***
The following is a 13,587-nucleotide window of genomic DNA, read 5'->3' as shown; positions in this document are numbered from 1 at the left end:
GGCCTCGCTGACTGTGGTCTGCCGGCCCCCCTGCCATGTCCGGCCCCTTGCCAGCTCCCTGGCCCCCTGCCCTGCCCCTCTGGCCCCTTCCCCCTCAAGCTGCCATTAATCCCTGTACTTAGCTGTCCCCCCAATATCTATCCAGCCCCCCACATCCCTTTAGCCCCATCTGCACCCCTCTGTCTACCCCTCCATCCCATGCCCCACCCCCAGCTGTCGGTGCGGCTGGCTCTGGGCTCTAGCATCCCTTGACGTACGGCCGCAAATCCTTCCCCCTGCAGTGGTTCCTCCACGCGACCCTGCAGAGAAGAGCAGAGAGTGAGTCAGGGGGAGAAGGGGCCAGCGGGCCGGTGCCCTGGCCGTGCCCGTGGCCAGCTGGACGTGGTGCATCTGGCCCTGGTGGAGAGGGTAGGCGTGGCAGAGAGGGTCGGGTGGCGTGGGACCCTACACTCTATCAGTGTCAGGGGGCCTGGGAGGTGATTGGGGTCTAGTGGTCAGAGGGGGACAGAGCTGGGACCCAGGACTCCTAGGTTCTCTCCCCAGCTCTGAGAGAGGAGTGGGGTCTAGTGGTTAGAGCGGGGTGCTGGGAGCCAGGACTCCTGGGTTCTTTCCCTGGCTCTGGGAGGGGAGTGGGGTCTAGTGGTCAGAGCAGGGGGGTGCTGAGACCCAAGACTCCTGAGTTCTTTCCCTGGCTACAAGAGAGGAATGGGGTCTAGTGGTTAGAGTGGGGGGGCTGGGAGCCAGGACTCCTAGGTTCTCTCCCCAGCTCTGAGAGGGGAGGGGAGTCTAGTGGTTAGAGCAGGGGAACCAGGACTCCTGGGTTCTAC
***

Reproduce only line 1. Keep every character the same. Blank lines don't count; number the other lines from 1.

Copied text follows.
The following is a 13,587-nucleotide window of genomic DNA, read 5'->3' as shown; positions in this document are numbered from 1 at the left end: